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Airbnb-style rentals bill moves a step closer

A bill to regulate Airbnb-style short-term rentals moved a step closer following meetings between the heads of Airbnb and and the Deputy Minister of Tourism Savvas Perdios.

Airbnb-style rentals bill moves a step closer A bill to regulate and tax Airbnb-style rentals, which was tabled in June 2018, has moved a step closer following meetings between Deputy Minister of Tourism Savvas Perdios and the heads of Airbnb and according to a report in the Greek-language newspaper Phileleftheros.

According to the report, the parties have apparently reached a deal on how tax on short-term rental income could be collected.

Speaking to MPs, Perdios advised that both organisations could charge landlords a ‘tax’ that could be refunded to the Tax Department. Perdios also advised that he had been in touch with the Tax Commissioner to see if this approach would be the most appropriate and efficient method of collecting this tax.

In June this year MPs completed discussions on the bill regulating the operation of short-term property rentals. As it stood at that time the bill provided a three-year transition period to landlords giving them time to acquire a VAT number and comply with safety and health regulations. It was hoped that the bill could be placed before the plenum before parliament broke for the summer recess.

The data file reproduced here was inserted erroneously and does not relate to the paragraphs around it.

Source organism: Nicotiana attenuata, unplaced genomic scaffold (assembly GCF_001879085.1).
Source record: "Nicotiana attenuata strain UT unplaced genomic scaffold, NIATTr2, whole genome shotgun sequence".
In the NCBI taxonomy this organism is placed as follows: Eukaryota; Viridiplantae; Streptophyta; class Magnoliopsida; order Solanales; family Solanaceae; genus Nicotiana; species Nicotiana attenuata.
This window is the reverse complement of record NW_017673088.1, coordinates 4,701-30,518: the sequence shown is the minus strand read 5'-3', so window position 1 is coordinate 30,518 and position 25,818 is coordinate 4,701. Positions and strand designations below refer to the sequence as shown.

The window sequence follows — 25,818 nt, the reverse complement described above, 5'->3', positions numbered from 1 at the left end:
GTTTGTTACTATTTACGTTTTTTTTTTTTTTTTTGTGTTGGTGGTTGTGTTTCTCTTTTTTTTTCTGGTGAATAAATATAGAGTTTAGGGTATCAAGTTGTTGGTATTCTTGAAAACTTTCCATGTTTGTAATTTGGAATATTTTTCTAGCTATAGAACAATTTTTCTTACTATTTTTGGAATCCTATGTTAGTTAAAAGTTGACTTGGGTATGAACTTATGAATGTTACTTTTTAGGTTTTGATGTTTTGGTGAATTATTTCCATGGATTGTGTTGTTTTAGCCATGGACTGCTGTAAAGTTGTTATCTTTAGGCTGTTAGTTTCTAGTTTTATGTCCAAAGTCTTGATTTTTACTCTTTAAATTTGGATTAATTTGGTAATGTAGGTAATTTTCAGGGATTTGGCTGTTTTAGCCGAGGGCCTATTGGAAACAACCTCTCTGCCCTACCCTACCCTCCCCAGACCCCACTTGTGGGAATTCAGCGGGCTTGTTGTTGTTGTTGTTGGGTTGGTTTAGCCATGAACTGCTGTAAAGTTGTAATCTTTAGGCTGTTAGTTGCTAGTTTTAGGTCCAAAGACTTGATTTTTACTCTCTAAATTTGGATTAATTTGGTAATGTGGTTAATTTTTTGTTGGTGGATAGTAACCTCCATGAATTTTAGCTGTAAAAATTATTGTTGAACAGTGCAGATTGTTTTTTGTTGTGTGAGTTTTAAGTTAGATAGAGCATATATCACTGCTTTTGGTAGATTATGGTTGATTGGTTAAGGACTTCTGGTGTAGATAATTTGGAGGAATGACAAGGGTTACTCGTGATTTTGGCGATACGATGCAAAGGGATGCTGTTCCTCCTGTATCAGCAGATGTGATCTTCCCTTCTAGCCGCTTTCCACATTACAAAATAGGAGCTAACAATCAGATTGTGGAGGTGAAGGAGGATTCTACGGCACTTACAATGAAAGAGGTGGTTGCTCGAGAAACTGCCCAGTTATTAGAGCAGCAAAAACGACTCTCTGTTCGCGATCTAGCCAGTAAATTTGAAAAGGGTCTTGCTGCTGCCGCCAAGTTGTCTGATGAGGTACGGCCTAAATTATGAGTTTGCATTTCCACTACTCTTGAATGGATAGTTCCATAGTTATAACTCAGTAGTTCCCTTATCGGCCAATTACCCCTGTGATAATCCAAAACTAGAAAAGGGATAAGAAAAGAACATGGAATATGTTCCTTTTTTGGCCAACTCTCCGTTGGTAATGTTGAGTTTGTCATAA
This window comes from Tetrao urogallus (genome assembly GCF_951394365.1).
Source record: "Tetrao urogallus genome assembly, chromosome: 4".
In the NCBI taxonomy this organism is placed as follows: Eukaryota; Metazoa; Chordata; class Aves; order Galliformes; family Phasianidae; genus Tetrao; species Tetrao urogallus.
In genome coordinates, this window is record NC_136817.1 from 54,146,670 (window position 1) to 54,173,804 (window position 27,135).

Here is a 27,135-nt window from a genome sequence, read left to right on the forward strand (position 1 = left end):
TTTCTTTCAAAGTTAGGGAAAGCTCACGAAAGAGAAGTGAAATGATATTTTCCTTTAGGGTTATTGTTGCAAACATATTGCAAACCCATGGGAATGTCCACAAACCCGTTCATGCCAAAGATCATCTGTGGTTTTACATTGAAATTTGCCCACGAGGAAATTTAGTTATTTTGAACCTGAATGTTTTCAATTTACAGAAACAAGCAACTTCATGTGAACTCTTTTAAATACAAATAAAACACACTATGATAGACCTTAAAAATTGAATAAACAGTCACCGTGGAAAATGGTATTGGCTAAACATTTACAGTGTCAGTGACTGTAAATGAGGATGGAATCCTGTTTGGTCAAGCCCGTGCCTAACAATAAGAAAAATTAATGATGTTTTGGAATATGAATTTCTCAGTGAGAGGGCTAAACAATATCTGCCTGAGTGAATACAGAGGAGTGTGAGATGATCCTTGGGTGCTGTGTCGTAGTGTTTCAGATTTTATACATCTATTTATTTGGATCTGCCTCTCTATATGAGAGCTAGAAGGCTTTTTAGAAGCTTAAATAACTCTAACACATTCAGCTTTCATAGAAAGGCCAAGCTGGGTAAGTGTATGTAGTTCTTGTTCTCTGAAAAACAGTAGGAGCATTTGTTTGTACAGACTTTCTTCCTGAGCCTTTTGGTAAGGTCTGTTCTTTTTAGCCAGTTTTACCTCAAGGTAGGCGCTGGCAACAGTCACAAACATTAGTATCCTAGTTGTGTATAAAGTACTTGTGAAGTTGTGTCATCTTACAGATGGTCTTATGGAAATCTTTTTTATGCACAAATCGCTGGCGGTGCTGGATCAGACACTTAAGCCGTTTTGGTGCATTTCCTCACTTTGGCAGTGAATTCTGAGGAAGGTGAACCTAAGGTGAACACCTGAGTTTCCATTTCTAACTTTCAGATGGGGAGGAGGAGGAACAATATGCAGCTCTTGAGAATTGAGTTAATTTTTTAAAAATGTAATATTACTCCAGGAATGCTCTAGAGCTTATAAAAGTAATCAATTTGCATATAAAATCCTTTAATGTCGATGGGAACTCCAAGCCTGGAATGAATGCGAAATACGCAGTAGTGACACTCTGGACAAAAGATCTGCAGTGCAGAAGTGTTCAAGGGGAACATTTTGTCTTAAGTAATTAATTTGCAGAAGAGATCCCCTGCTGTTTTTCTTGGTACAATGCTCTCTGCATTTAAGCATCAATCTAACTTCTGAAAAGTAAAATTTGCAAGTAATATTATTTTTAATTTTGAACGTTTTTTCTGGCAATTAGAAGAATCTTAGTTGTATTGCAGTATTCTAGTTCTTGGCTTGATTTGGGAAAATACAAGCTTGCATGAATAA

There are somewhere in the region of 20,000 properties in Cyprus that are rented via Airbnb and other platforms and although some owners are paying tax on the rental income generated, other manage to avoid paying tax.

Official figures show that one-third of tourists visiting Cyprus book their accommodation through sites such Airbnb and

Greece introduced legislation some time ago to tax annual rental income: 15% on income up to €12,000; 35% for income between €12,000 and €35,000; and 45% on income above €35,000. Similar legislation has been introduced in the Netherlands, Britain, Germany, Spain and other European countries.

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  • Costas Apacket says:

    This additional money grabbing farce is happening at the same time as 70% of the Hotels on the island remain operational whilst being unregistered, many of them with illegal extensions built onto them.

    But that’s OK because they’re ‘connected’ and the normal laws don’t apply to them.

    Everyone needs to check with their travel insurance providers what this means in the event of them making an insurance claim against the Hotels in question.

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